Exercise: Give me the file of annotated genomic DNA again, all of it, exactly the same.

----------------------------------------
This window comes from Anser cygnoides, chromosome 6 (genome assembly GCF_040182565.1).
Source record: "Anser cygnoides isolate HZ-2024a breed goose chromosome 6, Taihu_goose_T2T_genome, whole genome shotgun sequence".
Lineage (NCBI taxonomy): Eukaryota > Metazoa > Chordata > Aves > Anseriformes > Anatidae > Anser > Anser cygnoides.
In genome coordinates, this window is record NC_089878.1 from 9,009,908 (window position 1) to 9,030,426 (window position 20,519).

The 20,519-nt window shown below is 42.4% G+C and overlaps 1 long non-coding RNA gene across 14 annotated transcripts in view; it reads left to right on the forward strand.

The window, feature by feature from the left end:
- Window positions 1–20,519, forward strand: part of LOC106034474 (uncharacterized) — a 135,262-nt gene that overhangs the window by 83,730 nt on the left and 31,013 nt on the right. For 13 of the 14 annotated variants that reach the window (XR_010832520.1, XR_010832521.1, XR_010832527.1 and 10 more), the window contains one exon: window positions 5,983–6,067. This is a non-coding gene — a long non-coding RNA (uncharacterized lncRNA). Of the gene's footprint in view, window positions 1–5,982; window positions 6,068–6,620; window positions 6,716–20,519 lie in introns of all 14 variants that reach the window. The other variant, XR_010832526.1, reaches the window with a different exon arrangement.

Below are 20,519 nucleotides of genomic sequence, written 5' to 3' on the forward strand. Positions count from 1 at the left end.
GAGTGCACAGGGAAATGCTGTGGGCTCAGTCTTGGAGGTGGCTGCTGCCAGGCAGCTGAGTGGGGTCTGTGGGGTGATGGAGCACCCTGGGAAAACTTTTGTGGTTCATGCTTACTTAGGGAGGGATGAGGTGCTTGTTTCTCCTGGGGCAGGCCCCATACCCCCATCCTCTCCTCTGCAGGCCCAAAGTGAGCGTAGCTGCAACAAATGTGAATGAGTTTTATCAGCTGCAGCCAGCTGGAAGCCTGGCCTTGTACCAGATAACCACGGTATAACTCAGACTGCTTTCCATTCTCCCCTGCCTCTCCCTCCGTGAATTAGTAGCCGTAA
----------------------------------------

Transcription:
This window comes from Anser cygnoides, chromosome 6 (genome assembly GCF_040182565.1).
Source record: "Anser cygnoides isolate HZ-2024a breed goose chromosome 6, Taihu_goose_T2T_genome, whole genome shotgun sequence".
Lineage (NCBI taxonomy): Eukaryota > Metazoa > Chordata > Aves > Anseriformes > Anatidae > Anser > Anser cygnoides.
In genome coordinates, this window is record NC_089878.1 from 9,009,908 (window position 1) to 9,030,426 (window position 20,519).

The 20,519-nt window shown below is 42.4% G+C and overlaps 1 long non-coding RNA gene across 14 annotated transcripts in view; it reads left to right on the forward strand.

The window, feature by feature from the left end:
- Window positions 1–20,519, forward strand: part of LOC106034474 (uncharacterized) — a 135,262-nt gene that overhangs the window by 83,730 nt on the left and 31,013 nt on the right. For 13 of the 14 annotated variants that reach the window (XR_010832520.1, XR_010832521.1, XR_010832527.1 and 10 more), the window contains one exon: window positions 5,983–6,067. This is a non-coding gene — a long non-coding RNA (uncharacterized lncRNA). Of the gene's footprint in view, window positions 1–5,982; window positions 6,068–6,620; window positions 6,716–20,519 lie in introns of all 14 variants that reach the window. The other variant, XR_010832526.1, reaches the window with a different exon arrangement.

Below are 20,519 nucleotides of genomic sequence, written 5' to 3' on the forward strand. Positions count from 1 at the left end.
GAGTGCACAGGGAAATGCTGTGGGCTCAGTCTTGGAGGTGGCTGCTGCCAGGCAGCTGAGTGGGGTCTGTGGGGTGATGGAGCACCCTGGGAAAACTTTTGTGGTTCATGCTTACTTAGGGAGGGATGAGGTGCTTGTTTCTCCTGGGGCAGGCCCCATACCCCCATCCTCTCCTCTGCAGGCCCAAAGTGAGCGTAGCTGCAACAAATGTGAATGAGTTTTATCAGCTGCAGCCAGCTGGAAGCCTGGCCTTGTACCAGATAACCACGGTATAACTCAGACTGCTTTCCATTCTCCCCTGCCTCTCCCTCCGTGAATTAGTAGCCGTAA